Dr Seuss’ The Lorax

It may be 30 years since Dr Seuss published The Lorax but the topic of deforestation and ecological responsibility couldn’t be more timely. Sadly the latest animation by Illumination Entertainment (Despicable Me, Hop) is more plastic than real and even the singing and dancing can’t mask the fact that this film is all about commerce and not about saving the planet.

The story revolves around Ted Wiggins (Zac Efron), a young boy who lives in the walled city of  “Thneed-Ville”. Everything in Thneed-Ville is made out of plastic and is brightly coloured, even the pets aren’t real and trees glow at night and spin. When Ted’s crush Audrey (Taylor Swift) declares she would marry the guy who brings her a real tree Ted’s adventure begins.

Ted’s lively and feisty granny (the dame du jour Betty White) tells him he has to look for the Once-ler (Ed Helms) who lives outside the city walls, as he is the only one who knows what happened to the trees and where to find one. Escaping the clutches of the nasty mayor of Thneed-Ville (Rob Riggle) Ted finds the Once-ler living in a shack surrounded by pollution and wastelands.  The Once-ler agrees to tell Ted his story and over a series of visits Ted learns all about how the Once-ler invented the Thneed by chopping down a native Truffula tree. This act against nature summoned the Lorax, the grumpy, orange, peanut-shaped guardian of the trees. With a lot of singing, dancing and rhyming the Lorax persuades the Once-ler to not chop down any more trees, but to just harvest them instead. But when the Thneed becomes a commercial success reinforcements are called in and the Once-ler breaks his promise, destroying everything around him.  Now it is up to Ted to change the way things are and save the trees.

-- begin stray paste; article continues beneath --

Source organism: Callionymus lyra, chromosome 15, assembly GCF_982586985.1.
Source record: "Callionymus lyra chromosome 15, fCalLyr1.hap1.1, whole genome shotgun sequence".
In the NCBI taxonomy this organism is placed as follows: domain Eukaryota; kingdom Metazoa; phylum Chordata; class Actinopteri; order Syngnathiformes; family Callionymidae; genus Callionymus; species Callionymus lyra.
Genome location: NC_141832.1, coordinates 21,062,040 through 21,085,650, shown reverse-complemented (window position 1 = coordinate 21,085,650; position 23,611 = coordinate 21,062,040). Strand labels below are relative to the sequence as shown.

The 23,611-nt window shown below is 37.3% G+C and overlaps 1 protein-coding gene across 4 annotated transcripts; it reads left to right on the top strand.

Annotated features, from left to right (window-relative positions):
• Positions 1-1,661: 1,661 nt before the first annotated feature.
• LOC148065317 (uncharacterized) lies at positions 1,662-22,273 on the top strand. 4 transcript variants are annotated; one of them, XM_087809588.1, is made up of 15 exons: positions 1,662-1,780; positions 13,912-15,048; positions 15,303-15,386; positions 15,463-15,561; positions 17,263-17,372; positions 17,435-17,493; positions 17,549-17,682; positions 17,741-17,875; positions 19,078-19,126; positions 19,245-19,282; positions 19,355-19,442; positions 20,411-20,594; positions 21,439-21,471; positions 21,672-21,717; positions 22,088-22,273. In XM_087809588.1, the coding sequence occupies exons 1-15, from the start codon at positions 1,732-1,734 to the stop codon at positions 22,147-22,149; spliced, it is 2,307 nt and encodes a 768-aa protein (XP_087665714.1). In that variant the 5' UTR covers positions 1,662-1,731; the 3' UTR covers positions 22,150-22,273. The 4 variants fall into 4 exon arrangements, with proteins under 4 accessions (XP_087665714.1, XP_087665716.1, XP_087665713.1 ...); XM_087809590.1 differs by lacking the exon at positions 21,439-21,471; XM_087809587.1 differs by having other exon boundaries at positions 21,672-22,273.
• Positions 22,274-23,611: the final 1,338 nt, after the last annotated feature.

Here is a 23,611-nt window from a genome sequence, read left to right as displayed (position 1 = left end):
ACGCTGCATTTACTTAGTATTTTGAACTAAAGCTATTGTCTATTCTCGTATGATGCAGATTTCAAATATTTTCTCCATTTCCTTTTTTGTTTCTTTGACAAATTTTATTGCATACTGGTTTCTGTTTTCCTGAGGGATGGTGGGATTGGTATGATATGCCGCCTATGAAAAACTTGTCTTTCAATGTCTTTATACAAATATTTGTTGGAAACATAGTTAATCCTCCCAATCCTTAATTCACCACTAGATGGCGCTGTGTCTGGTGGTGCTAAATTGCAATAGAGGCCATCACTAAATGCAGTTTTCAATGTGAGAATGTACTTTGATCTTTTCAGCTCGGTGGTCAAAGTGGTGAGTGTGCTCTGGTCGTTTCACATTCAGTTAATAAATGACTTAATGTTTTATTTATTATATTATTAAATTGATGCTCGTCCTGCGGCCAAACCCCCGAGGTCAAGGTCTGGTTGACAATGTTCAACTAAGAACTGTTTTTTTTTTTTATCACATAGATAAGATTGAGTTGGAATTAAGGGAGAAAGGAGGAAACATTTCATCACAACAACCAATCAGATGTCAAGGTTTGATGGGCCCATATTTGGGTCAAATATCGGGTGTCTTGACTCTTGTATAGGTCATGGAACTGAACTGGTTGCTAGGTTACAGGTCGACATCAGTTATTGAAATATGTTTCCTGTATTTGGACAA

Unlike Wall-E, The Lorax fails to practice what it preaches and everything feels plasticy and even the forest animals and The Lorax are noisy and synthetic.  The film is loud, preachy, a little bit hysterical and very annoying. And while the animations in The Lorax do emulate Dr Seuss’s distinct quirky drawing style the graphics are more decorative than actual elements of the film.

Overall Children will enjoy the film due to its catchy music and easily learned songs and possibly the sensory overload will appeal to their sort attention spans. But the more mature audience may find The Lorax that bit too much and regret having paid for a ticket to watch such trite.

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